Spellbook by Dune is a new open source project that helps bring further transparency to the world of blockchain by giving Dune wizards the ability to create their own open source data abstractions for the community to leverage on.
I’m into data analytics, not open source stuff.
If you’ve reached this far in this substack, you should have already started to experiment with building SQL queries on Dune and most probably have started banging your head on the wall quite a few times because you can’t get your data fix anymore.
At this point in time, you got 2 options, either build your own data tables like a real wizard, or keep on hurting that wall.
Why write an installation guide for Mac?
We Mac OS users, are an underserved minority, lol…
Nah, Mac OS is an awesome operating system but system configuration like the one needed for Spellbook can be quite tricky, and the installation guide that was provided by the Dune team in the readme file does not work out properly for Mac users as it was written for windows users.
1. Point and Click Installation
Let’s start by setting up the things that only require a mouse to set up.
Create a Github account and fork the repo
To begin with, you need a github account. You can’t do without one, so create one here.
Then you will need to fork the repo (make a copy of the Spellbook code). This will let you build new things and test them on a personal environment before pushing them to the main repo to be merged.
To fork a repo, open the repo (we want to fork the Spellbook repo), and go to the top right corder and click the fork button. This will create a copy of the code on your github account.
Get a local copy
A local copy is a copy of the code stored on your machine, this makes development faster as you won’t need to upload the code every time you build something new and need to run basic tests and checks.
We can do that the hard way by opening up terminal, or the easy way by installing Github Desktop.
Once the Github desktop is installed, sign in with your email and password.
And clone the repository. I recommend using the default paths and the default names. Don’t make life complicated.
Download Visual Studio Code
To build new abstractions we will need a code editor. Visual Studio Code is the one that is recommended by the Spellbook team. I have been using it for a month and so far it’s pretty handy.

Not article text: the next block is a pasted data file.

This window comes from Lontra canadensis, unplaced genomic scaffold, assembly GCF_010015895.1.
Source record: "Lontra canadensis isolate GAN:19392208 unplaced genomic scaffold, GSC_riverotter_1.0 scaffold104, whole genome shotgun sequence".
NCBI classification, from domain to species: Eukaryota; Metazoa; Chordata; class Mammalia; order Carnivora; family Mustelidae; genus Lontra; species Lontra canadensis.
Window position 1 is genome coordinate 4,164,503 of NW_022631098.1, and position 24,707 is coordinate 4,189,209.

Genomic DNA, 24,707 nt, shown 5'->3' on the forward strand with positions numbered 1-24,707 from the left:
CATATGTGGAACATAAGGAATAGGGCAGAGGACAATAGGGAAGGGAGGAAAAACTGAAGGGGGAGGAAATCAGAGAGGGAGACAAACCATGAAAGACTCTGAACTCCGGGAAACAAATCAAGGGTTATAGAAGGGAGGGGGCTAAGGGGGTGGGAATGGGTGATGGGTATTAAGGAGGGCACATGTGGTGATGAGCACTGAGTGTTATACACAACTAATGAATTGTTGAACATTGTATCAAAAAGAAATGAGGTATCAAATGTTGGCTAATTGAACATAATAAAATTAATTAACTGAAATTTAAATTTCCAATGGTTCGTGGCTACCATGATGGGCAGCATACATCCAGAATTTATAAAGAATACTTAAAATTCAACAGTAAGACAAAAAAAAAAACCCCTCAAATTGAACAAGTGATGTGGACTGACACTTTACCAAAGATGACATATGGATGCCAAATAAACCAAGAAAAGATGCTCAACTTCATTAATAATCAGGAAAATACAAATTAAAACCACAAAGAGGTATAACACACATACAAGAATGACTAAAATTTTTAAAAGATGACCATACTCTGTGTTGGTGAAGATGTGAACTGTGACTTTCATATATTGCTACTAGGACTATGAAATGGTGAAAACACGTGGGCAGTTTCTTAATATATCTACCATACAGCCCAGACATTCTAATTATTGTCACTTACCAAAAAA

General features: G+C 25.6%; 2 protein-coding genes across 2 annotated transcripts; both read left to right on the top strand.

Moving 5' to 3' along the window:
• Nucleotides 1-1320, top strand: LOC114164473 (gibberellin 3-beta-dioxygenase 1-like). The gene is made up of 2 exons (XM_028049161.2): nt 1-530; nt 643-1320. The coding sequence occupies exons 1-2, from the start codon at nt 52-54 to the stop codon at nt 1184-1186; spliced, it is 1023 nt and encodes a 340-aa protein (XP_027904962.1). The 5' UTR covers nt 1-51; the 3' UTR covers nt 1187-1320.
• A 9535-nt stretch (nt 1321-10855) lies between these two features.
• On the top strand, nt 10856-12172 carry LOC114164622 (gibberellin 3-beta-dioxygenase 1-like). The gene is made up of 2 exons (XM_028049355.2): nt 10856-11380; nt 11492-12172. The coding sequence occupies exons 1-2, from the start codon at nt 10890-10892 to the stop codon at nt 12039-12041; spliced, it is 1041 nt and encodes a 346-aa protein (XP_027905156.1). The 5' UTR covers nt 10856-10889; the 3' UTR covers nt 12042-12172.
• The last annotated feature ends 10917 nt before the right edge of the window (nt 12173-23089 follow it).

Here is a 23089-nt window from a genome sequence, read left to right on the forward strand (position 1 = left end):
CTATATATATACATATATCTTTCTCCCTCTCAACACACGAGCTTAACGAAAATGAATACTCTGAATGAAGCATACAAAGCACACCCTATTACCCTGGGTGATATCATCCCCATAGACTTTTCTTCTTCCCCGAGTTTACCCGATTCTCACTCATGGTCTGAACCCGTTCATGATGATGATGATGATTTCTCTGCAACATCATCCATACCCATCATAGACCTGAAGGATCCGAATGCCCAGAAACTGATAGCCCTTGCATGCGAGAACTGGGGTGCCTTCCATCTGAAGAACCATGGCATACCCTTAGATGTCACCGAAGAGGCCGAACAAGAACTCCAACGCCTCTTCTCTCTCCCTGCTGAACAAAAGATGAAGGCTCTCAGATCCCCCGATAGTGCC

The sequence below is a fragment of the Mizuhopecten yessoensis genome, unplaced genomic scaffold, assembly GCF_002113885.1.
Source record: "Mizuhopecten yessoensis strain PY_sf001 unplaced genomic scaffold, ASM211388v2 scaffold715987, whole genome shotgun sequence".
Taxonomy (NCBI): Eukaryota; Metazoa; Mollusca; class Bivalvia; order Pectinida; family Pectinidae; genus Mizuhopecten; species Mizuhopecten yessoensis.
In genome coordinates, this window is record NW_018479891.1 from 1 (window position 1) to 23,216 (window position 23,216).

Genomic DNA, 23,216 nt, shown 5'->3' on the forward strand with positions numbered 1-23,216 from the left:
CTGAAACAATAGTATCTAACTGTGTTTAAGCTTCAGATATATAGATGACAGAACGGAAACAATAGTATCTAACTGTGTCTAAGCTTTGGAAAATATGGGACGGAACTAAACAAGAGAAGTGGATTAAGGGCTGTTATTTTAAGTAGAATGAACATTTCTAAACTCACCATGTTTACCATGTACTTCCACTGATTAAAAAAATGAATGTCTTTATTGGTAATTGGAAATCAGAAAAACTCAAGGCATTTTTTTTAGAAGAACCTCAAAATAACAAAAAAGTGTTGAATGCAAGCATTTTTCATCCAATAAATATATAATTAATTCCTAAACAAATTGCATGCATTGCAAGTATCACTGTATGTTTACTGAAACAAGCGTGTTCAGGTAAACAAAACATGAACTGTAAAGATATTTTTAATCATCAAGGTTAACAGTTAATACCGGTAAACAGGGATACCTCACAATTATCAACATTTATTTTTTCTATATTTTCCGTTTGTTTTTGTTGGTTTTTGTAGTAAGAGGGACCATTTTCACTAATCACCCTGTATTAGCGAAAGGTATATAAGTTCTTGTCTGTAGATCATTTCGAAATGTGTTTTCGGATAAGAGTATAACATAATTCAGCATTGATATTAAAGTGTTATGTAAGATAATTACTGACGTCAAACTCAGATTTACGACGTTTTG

Once you are in, select the Open option.
And select the Spellbook folder which should be located in the documents folder.
You should land on something like the above.
2. Installing Python
Now, onto the complicated part, let us install Python and pip.
Accessing Terminal through Visual Studio Code
Maximise Visual Studio Coded for a better experience, and click on the bottom left blue triangle to toggle the bottom panel and select the terminal tab to parse commands directly through visual studio.
Check for Python3 and Install Xcode
python3 --versionon the terminal to check for the python version.
If you don’t have Xcode, the system will usher you to download it, just go with it, it will take some time and some space, but bear with it.
Xcode should come with a fresh up to date version of Python, which you can check by running:
Next, let’s install homebrew by running this line of code:
/bin/bash -c "$(curl -fsSL https://raw.githubusercontent.com/Homebrew/install/master/install.sh)"
To install homebrew you will be asked to enter a password, which is the password of the user of the machine (note: the user needs admin privileges to be able to run the above command), and then hit the enter button.
It will take a while for the whole package to download.
Run this command to make sure that we have pip in the homebrew packages that we just downloaded:
python3 -m ensurepip --upgrade
Run this command to upgrade pip:
python3 -m pip install --upgrade pip
Now just check the pip version to make sure pip is here:
If all is ok, let’s proceed to installing pipenv:
pip install --user pipenv
There will be some warning, but those are not critical. Ignore them for now.
Now us the pip file to create a pip environment:
sudo -H pip install -U pipenv
And let’s create a virtual environment with the following command:
Now that we have all the ingredients lined up, let’s start the magic stew!
pipenv shellto activate the project virtual environment, and
dbt init to run the project.
Which database would you like to use?  databricks  spark (Don't see the one you want? https://docs.getdbt.com/docs/available-adapters) Enter a number: 1 host (yourorg.databricks.com): . http_path (HTTP Path): . token (dapiXXXXXXXXXXXXXXXXXXXXXXXXXXXXXXXX):  use Unity Catalog  not use Unity Catalog Desired unity catalog option (enter a number): 2 schema (default schema that dbt will build objects in): wizard threads (1 or more) : 2
The above menu will come up, fill it as per above to get going.
dbt depsto check for dependencies.
Last command to run:
If you get the message above, congratulations, you have managed to set up Spellbook!!!
What’s coming next?
Now that we have Spellbook up and running, we will be looking at building some simple spells.
If you have some free time, I would recommend spending some time to read on dbt, else I will be covering that in the next substacks.